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Quietstill

Pay attention.

11 posts in this topic

Hi guys.

Discussion has obviously been discouraged, but this is important.  You may or may not care about the 14 million losing their insurance next year, (and yes, I will be one as I am in the open market and am in my 50s with a pre-existing condition), but the following year, 2020 is vital.  That is when the 880 billion permanent cut occurs of Medicaid (corrected, see below) funding, and coincidentally, the same year an 880 billion tax break is given to the extremely wealthy.

Nursing homes will suffer.  No more opiod addiction treatment.  No more PT, except for immediate gain (broken leg, post surgery).  Read the CBO report.  It is interesting.

Good luck.

ETA--sorry, sorry, sorry.  I spent so much time working out the correct figures, that I wrote "medicare" not MEDICAID.  I've corrected the post.  My apologies.

Edited by Quietstill
wrote medicare, not medicaid
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There has been no discouragement of discussion relevant to Parkinson's disease.  Health care and insurance is obviously relevant and, in my view, therefore, welcome. 

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3 hours ago, miracleseeker said:

Sure thing as long as it doesn't spread to bashing our president again.

Sigh.  No one ever did on any thread I was on.  Why does draconian cuts to the poor and ill among us bring the president to mind?  The issue remains: What type of country do you want to live in?

I choose tolerance, compassion for others, and open minded discussion.

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I'm sure glad we can all agree on this, as I for one don't come here to read a bunch of political claptrap.

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I must be dimmer than I thought cause all I got out of the thread that was locked up was about what is wrong with our country and how the past and current president is making it worse.  Ok then.

 

 

 

 

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Isn't it interesting how our perspectives differ?  Unfortunately our health care is directly influenced by politics.  Wouldn't it be wonderful if all of those in positions of power would sit down together, pull together the best information from those who deliver healthcare, those who receive healthcare, those who research healthcare, costs, outcomes, etc.. with the ultimate goal in mind of delivering good healthcare to everyone and come up with a solution, taking politics and self interest from all sectors out of it. If this happened, most of us would accept, agree, and be happy.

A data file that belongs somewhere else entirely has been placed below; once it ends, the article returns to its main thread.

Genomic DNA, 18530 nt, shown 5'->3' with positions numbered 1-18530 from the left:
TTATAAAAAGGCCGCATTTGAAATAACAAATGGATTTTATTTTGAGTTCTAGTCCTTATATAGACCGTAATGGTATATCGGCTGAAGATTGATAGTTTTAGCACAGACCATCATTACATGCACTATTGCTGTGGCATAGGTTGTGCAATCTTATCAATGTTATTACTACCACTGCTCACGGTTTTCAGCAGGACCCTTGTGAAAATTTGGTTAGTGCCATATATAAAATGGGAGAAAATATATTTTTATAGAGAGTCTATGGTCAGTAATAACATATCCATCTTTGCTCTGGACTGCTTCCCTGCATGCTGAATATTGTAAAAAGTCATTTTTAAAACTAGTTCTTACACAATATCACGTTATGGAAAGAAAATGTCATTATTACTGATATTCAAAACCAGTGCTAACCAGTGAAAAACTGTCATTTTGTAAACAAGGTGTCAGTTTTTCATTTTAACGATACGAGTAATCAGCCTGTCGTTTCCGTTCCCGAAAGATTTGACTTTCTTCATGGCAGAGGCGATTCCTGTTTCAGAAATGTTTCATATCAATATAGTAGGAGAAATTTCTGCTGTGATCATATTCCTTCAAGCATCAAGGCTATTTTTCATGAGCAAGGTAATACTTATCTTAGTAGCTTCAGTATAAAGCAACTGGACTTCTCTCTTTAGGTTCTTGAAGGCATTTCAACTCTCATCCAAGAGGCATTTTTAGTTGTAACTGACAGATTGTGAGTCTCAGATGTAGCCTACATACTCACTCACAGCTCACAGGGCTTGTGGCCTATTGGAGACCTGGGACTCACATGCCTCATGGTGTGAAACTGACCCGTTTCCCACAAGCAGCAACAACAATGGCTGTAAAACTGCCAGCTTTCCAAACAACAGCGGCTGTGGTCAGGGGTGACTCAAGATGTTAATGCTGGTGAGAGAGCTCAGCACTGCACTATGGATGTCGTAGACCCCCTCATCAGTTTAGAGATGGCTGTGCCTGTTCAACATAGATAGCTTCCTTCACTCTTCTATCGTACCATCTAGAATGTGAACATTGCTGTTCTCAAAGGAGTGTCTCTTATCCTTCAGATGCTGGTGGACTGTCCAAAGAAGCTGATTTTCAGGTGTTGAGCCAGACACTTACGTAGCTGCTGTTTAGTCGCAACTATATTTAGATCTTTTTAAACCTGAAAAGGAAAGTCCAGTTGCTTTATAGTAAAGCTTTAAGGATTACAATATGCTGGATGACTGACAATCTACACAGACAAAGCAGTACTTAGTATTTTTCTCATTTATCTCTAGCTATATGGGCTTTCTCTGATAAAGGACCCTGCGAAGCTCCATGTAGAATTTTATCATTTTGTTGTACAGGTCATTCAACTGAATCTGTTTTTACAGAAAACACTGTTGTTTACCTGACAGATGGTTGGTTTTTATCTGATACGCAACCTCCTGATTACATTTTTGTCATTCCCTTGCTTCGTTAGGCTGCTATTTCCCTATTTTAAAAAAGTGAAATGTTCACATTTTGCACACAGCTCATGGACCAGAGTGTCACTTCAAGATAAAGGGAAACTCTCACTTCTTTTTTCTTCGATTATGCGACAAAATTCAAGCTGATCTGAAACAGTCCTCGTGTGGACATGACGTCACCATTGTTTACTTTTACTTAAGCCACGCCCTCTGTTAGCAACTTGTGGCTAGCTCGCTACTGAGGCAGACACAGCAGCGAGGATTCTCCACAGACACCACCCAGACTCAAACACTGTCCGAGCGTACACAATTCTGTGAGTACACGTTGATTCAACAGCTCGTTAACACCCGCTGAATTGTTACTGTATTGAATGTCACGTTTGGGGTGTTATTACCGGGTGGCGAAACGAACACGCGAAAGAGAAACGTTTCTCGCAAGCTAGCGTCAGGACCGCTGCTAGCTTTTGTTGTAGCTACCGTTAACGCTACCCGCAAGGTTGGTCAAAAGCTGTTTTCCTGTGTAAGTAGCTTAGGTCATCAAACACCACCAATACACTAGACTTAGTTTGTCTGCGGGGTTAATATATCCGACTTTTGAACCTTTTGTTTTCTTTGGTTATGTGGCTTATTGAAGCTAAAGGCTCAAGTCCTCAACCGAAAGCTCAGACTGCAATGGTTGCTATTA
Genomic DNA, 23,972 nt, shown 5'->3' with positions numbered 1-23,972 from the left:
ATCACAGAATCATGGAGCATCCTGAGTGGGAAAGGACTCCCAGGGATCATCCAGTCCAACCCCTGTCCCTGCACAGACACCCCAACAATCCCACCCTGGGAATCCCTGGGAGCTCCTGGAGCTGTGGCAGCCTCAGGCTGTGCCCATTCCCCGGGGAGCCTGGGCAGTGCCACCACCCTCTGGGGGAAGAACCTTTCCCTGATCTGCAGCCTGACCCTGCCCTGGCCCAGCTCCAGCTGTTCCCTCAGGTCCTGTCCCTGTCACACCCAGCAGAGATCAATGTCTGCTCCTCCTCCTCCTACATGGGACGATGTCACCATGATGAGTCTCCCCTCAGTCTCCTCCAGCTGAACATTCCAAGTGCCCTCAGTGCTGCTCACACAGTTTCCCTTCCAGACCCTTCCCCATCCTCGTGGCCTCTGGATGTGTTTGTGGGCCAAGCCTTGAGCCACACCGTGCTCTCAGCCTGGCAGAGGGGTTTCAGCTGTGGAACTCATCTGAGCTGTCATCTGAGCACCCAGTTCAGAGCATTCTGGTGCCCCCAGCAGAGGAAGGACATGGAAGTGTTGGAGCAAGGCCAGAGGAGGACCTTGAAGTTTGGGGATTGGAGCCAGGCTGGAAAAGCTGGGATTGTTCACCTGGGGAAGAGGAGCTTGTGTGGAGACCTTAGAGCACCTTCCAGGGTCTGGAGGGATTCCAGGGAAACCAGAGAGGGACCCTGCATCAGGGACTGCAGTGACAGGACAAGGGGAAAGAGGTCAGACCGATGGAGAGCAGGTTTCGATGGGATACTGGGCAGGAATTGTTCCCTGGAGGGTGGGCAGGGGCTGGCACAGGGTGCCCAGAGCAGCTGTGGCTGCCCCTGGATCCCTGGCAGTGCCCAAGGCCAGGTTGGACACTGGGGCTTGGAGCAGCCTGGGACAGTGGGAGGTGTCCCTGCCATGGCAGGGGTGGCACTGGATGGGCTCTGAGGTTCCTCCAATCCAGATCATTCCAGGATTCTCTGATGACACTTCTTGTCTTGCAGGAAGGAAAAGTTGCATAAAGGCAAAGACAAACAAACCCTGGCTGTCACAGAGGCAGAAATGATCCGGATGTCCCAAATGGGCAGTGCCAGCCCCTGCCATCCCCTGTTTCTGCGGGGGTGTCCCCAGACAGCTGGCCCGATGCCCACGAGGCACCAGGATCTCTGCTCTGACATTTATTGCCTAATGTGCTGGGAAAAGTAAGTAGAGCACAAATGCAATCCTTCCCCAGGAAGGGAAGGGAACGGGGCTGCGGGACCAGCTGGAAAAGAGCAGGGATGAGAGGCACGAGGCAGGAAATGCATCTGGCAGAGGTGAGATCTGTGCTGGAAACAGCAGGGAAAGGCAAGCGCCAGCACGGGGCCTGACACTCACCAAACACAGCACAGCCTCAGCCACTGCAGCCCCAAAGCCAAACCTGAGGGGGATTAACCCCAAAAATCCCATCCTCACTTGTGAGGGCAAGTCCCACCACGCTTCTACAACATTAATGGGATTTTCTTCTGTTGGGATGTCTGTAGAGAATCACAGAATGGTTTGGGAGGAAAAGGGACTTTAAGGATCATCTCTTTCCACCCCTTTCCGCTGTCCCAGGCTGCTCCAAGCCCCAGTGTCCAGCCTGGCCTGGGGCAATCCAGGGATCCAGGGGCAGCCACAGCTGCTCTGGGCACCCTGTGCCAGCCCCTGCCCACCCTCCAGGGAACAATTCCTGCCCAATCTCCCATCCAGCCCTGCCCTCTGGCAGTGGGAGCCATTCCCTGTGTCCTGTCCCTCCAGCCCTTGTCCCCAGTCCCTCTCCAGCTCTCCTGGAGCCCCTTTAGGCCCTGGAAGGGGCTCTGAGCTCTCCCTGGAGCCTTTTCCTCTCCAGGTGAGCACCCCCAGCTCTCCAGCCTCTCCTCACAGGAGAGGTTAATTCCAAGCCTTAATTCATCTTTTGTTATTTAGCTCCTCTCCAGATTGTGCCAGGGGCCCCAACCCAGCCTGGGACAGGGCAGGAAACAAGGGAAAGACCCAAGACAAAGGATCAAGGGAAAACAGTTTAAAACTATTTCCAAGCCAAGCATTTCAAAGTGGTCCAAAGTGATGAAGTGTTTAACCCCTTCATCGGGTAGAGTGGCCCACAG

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The issue here is whether a person can wait until they're seriously sick to obtain insurance.  Can a person wait until their house is on fire to obtain fire insurance and then expect someone else to pay for it? 

 

 

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The issue is actually Medicaid.  A $880 billion permanent cut to short term nursing home care (after hospitalization), long term nursing home care, respite care, physical therapy, home health care aides, hospice and respite services, hoyer lifts and hospital beds for the home, wheelchairs, drugs.  That's just for the PD population.

If you want further info for addiction services, psychiatric treatment, children's coverage, pregnancy, homeless vet care, go to https://www.medicaid.gov/

The issue is the deep cuts to the elderly, sick, very young, and disabled among us.

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One of the keys to saving Medicaid is to make every recipient pay some sort of co-pay.  When people pay nothing, they have no incentive to conserve.  When I go to the doctor, I know that I'm going to pay 20%.  If the doctor charges $200, then I pay $40.  I do not go to the doctor unless I really need to.  Many people on Medicaid go to the doctor or ER for very minor things because it costs them nothing (I'm paying for it). 

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59 minutes ago, PatriotM said:

One of the keys to saving Medicaid is to make every recipient pay some sort of co-pay.  When people pay nothing, they have no incentive to conserve.  When I go to the doctor, I know that I'm going to pay 20%.  If the doctor charges $200, then I pay $40.  I do not go to the doctor unless I really need to.  Many people on Medicaid go to the doctor or ER for very minor things because it costs them nothing (I'm paying for it). 

Patriot, you may be right.  I don't know.  I know with my DH with Parkinson's, we have not overused the system.  We are on Medicare and not Medicaid. He has had home health care and he is now on hospice, but managing without it would have been extremely difficult to impossible.  I rarely see a doctor even with no co-pay with Medicare and a supplement. In fact, I probably wait too long to see a doctor which creates its own set of problems. I don't know people who overuse the system.  There are likely some, but how many, who, and why, I don't know.

There are trained researchers who can compile this information.  My son is a Ph.D Medical Bioinformaticist working for a hospital.  His job is to research whatever the hospital needs in regards to patient care and costs.  We operate on personal observation and assumed information and neither may be accurate.  When we get serious about quality healthcare for all  and compile provable information on which to base decisions and policy, we will be much closer to a workable solution.  

 

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